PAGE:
Make Telecommuting Part of Your Business Continuity Plan

What is telecommuting? Telecommuting is a growing workplace strategy that allows employees to work from home or any location away from the office, while staying connected through various I/T networks. Today, telecommuters make up a small but growing segment of the everyday workforce—growing nearly 80 percent from 2005 to 2012, and now representing about 3 percent of non-self-employed workers. However, beyond its routine function in the workforce, telecommuting can also be a vital option during a weather emergency or other workplace disruption.

This article looks at telecommuting as a key business continuity tool—one that enables businesses to maintain operations even if the workplace itself is shut down. While disruptions such as widespread power outages could still cause problems for some employees, telecommuting could help a business avoid a total shutdown by relying on remote employees to perform vital job functions. Highlighted here are some ideas about how business owners can include telecommuting in their business continuity plans, and what other considerations should be made before implementing this type of strategy.

Blizzards, Illness and Road Closures, Oh My!

The winter of 2014–2015 has brought record snowfalls in the Northeast and early snowfalls as far south as South Carolina. While the snow will eventually melt, telecommuting is a useful way to keep employees off dangerous roads, and also keeps employees from being stranded at work. In the case of a severe outbreak of influenza or other illness, telecommuting can separate healthy from potentially contagious employees to help maintain productivity and reduce anxiety. Similarly, telecommuting in response to a localized infrastructure problem, such as a bridge or major road closure, allows employees to stay focused on work and not on the difficulty of getting there. These are just a few examples of ways in which telecommuting can help businesses respond to emergencies.

Implementing Telecommuting as a Recovery Strategy

For telecommuting to be a successful business continuity tool, businesses need to plan ahead by deciding which jobs are suitable for telecommuting, training staff, putting the right technology in place, addressing administrative challenges, and testing the new system.

Here are a few considerations that should be well-thought-out in advance.

Identify the telecommuting force

Telecommuting is an option only for employees whose jobs can be performed from a remote location, and only for employees whose work styles require minimal direct supervision. Generally, jobs that require significant onsite resources and equipment, hands-on service, or face-to-face interaction are not well-suited for telecommuting, while those that focus on reading, writing and analyzing, or are phone-intensive, are more suitable for telecommuting.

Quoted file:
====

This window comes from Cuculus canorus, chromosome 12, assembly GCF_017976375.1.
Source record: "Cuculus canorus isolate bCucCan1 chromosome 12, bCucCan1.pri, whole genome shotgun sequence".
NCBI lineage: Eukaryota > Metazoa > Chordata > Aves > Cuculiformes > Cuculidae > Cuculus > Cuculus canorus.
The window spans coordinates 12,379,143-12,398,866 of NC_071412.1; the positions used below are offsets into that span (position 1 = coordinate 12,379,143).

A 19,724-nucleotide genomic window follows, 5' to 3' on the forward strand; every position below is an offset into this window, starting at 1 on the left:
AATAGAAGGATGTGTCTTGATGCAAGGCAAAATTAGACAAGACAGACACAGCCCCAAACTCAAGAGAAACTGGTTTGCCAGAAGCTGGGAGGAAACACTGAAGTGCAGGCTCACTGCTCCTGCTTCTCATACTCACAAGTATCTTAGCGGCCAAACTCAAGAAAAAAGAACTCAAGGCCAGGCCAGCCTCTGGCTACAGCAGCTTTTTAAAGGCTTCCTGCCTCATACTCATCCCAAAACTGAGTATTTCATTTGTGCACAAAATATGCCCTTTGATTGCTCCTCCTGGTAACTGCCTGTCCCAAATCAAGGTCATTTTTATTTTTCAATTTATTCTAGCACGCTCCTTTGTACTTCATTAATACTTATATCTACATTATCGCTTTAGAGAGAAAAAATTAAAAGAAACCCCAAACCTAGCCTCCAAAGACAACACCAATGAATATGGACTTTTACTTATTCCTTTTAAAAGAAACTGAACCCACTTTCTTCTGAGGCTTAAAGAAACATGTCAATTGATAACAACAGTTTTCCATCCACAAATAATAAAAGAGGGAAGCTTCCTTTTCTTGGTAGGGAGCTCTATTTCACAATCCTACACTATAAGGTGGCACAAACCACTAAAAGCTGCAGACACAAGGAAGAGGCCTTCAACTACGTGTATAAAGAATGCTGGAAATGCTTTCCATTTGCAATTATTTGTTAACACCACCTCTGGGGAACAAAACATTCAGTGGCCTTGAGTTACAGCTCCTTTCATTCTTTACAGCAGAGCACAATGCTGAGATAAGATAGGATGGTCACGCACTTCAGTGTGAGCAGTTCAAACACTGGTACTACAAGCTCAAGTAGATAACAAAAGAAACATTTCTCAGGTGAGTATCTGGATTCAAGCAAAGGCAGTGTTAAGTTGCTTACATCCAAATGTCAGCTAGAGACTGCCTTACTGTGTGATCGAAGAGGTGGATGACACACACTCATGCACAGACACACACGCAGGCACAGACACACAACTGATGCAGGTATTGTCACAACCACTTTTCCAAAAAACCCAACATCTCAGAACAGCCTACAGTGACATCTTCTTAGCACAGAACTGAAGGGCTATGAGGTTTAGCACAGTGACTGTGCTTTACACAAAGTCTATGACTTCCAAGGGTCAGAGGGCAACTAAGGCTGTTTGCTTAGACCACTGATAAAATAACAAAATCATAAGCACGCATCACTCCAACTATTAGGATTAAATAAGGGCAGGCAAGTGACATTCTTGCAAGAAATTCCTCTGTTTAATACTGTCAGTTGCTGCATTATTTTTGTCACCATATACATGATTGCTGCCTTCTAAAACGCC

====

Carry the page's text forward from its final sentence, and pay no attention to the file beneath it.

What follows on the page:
Manage employee concerns

When identifying only some employees for the telecommuting force, it is important to manage perceptions of unfairness—either for employees who think they would otherwise get a “free day” if the workplace were closed, or those who are required to physically report to work, even during adverse weather or other circumstances, while others are not.

Document the telecommute policy

When the office is closed because of a disruption, the business continuity plan should specify who is expected to work remotely and how the activation will take place, including the following considerations:

  • Determine when and how employees will be advised not to come into the office and to begin working remotely.
  • Determine how employees’ time and attendance will be tracked, verified and controlled.
  • Establish guidelines for employees for required communication by phone and email with their supervisor/manager.
  • Decide whether to create a signed agreement stating what is expected of employees who telecommute during a disruption or emergency.
  • Make sure telecommuting employees have an appropriate work environment in order to perform their job. The location needs to have safe working conditions and the employee must maintain protection of proprietary information, records, documents and equipment.

Information and Communications Technology Requirements

As part of the planning process, appropriate technology for each job function must be put in place, including equipment, communications systems and security. Additionally, employees should document what is in place at their remote locations in order to provide and maintain I/T capabilities and support.

Equipment

  • If equipment is required, what will be provided by the business and what is the employee expected to possess?
  • What expenses will be covered by the business (Internet, a second phone line for business calls, etc.)?
  • What hardware is needed (e.g., desktop PC, laptop, tablet)?
  • If the business issues supplies such as a laptop or tablet, what triggers when the employee must take it home to make sure it is available if needed?